Saturday, October 31, 2009

Near Space Horizon

(Click on image to see a larger image)

This is my first attempt to limb sound from near space. These images were taken every 10,000 feet and stitched together. I tried to select the best, where the camera was pointed in the same direction. As you can see, they don't all line up properly, but it is a start.

In the future, I'll fly a sun sensor to let the flight computer align the camera properly. I also need to calibrate the field of view of the camera so the horizons can be properly aligned in the images (the horizon is depressed in near space - my photo montage assumes the horizon is not).

I'll put an article together for Nuts and Volts on this line of work. I assume it will be useful for detecting haze layers, including volcanic ash, in the future.

Wednesday, October 28, 2009

CheapBot Radio Antenna

Today I'm planning to solder the antenna for the ChepaBot radio controller. I purchases a SMA to SMA extension cable from Jameco for this. I'll cut the coax cable in half, peel back the inner conductor adn outer jacket, and solder wires to them.

The radios opewrate at a frequency of 434 MHz. If I take that frequency and divide it into 486, I get the proper length of the antenna (which will be a dipole). That comes out to 1.078 feet, or 12.936 inches. Divided in half and I get each element should be 6.5" long.

You can find an antenna calculator at

Monday, October 26, 2009

RC for Robots

I'm soldering a test board for a robot radio. To use it, you program a robot to respond to one of eight messages sent by the hand controller. The robot has its own radio and will reply back to the messages you send it. The handheld controller will have an LCD so human readable messages can be displayed.

The hand controller communicates with your robot like we communicate with rovers on Mars. Messages sent to the rover are acted upon, but intelligently, not as an automatic reponse like an RC car. That way, if you send a message to drive off a cliff, the robot can analyze your message and refuse to comply. Not only will it refuse, it will also send a message back about why it isn't complying.

Thursday, October 22, 2009

Robotic Arm

I'm working on a simple robotic arm design for the CheapBot robots. It uses two servos, one to lift the arm and the second to pul a wire lasso tighter. The wired lasso is made from piano wire, so it naturally wants to spring open when the smaller servo extends the wires. Both ends of the wire lasso attach to the servo horn, so when it moves the ends of the wires one inch, the lasso expands by two inches.

I want to try a thinner wire. To make it simple to use, the lasso must be really flexible to wrap around the target regardless of how sloppy the positioning between the arm and the target is. The wire lasso also keeps the end of the arm very light, an important issue when you have a six inch long arm (you can build up a lot of torque for the servo to lift).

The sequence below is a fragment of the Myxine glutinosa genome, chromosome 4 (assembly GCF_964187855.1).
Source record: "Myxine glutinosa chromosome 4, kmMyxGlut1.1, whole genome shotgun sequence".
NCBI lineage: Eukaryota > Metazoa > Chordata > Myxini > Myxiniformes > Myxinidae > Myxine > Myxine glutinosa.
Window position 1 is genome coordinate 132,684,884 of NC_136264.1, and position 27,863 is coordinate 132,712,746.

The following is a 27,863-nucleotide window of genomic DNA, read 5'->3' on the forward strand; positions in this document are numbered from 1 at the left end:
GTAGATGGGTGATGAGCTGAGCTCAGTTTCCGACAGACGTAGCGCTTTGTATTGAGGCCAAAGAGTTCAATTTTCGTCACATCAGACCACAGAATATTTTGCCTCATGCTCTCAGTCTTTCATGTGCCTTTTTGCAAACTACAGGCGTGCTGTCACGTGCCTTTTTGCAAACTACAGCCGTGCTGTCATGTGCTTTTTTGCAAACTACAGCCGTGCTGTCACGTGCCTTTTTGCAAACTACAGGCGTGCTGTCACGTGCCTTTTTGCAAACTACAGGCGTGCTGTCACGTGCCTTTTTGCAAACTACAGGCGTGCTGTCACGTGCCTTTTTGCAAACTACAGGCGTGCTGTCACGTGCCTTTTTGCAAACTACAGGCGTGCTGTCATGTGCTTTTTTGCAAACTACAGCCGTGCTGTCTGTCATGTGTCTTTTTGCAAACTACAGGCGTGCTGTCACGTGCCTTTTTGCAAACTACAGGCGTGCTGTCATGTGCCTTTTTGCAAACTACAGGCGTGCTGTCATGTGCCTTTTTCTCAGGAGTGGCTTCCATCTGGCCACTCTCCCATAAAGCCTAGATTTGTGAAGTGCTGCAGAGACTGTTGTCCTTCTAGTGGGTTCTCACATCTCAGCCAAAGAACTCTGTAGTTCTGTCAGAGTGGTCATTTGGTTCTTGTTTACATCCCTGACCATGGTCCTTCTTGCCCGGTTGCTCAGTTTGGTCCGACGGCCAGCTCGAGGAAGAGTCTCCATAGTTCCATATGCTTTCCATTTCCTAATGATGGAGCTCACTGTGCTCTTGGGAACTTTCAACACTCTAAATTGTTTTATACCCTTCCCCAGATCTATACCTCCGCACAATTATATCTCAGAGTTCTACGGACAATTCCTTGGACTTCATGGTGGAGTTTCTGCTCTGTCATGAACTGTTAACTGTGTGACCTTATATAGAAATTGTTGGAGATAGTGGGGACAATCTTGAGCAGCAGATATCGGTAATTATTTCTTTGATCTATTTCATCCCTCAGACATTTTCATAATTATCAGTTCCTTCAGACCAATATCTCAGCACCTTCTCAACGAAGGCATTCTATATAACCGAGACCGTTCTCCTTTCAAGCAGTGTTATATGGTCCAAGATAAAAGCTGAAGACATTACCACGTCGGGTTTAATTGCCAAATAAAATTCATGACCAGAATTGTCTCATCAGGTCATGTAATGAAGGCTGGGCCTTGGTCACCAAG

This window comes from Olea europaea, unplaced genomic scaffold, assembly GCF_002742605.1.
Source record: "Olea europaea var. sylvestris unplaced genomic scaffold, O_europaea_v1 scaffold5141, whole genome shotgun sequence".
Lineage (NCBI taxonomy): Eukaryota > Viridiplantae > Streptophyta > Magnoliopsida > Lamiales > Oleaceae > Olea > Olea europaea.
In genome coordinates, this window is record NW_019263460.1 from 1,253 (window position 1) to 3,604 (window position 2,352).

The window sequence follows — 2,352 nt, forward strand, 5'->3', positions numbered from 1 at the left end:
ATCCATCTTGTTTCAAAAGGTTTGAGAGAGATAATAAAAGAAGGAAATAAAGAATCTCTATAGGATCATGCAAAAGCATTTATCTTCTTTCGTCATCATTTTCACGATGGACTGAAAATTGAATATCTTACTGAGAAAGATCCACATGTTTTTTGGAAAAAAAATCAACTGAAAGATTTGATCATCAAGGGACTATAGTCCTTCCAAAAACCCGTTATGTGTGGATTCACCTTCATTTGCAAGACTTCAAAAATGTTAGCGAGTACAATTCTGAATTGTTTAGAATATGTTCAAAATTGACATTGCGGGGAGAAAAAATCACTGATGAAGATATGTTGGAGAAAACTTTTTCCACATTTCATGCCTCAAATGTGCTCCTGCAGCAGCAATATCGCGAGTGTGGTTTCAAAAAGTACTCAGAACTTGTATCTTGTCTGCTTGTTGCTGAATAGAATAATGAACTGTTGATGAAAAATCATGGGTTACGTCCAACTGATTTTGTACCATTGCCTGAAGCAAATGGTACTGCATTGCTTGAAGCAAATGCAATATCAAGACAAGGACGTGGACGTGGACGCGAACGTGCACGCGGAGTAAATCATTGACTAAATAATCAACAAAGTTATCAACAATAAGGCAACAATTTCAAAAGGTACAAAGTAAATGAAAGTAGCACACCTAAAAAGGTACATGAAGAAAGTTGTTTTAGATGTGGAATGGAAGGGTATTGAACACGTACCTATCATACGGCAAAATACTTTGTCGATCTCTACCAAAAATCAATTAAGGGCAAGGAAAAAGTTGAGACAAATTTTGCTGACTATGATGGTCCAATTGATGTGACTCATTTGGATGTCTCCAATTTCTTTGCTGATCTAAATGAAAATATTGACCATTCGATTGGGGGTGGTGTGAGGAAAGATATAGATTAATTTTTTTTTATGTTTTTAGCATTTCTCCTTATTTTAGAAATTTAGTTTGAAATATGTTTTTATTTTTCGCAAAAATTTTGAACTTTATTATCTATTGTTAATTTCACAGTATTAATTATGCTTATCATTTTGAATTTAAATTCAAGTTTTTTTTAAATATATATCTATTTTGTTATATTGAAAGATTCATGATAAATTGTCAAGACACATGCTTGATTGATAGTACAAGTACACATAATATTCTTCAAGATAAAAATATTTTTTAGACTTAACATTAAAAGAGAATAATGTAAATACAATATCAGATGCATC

Rubber stoppers take out some of the slop in holding the target. I need to find a lighter weight "cushion" for this purpose and an easy way to mount it. I'll look into a foam rubber shirt for the end of the arm as a replacement.

I'll post some pictures soon.

Tuesday, October 20, 2009

NearSys 09G and H

Here are some images taken on last Saturday's mission.

This one was taken shortly after balloon burst. From around 80,000 feet, we're looking at the cloud cover over Melvern(?) Lake.

We're getting closer.....

Monday, October 19, 2009

Webpage Updates

I've started posting updates from the last near space mission. I'll massage some of the student Balloonsat data, but want to let them work their data over before I post the results.

Since it was two flights, there are two webpages for the results.

The only bad thing to happen was nylon zip ties failing and dropping one of the trackers (it's battery was dead by then). So it looks like I'll start some testing of zip ties in cold temperatures to see what I can learn from the experience.

Sunday, October 18, 2009

The Ft. Collins Balloon Story

I helped launch two weather balloons this weekend. They were for Univeristy of Kansas and Kansas Wesylan University students. Some of these students will become science teachers and because of this experience, they will launch BalloonSats for their students.

However, after listening to the Balloon Boy story out of Fort Collins, I can't help but wonder if this is going to impact amateur near space exploration. All it takes is for one irresponsible person to negatively change public perceptions of amateur science in general and near space ballooning in particular. If as a result, access to near space ballooning is stopped or limited, students who's only dream is to launch experiments into space will be denied the opportunity of reaching this dream by taking their first step into near space.

Gawker is carrying an expose on Mr. Heene from a former friend and it doesn't cast a favorable light on him. I can understand Mr. Heene's concern if the balloon got away from him and he wanted to get it back. That however, does not excuse reporting that his son was onboard as a way to get state and federal government to track it. Claiming your son is onboard also reflects a lack of forethought. What are you going to say once the balloon is recovered (and it will) and its discovered no one was onboard?

I hope the public realizes Mr. Heene is not the face near space exploration.

Friday, October 16, 2009


Last chase I used a D7 and Garmin GPS V. They sat on the dash and did a lot of dancing around during the chase. Today my students are helping me make a dash-mounted platform to hold the radio and GPS. They are mounted so I can read the displays from both devices, but it would be better to have a navigator go along to read.

The system is simple and starts up as soon as you apply power. That means no waiting to boot a PC or load software.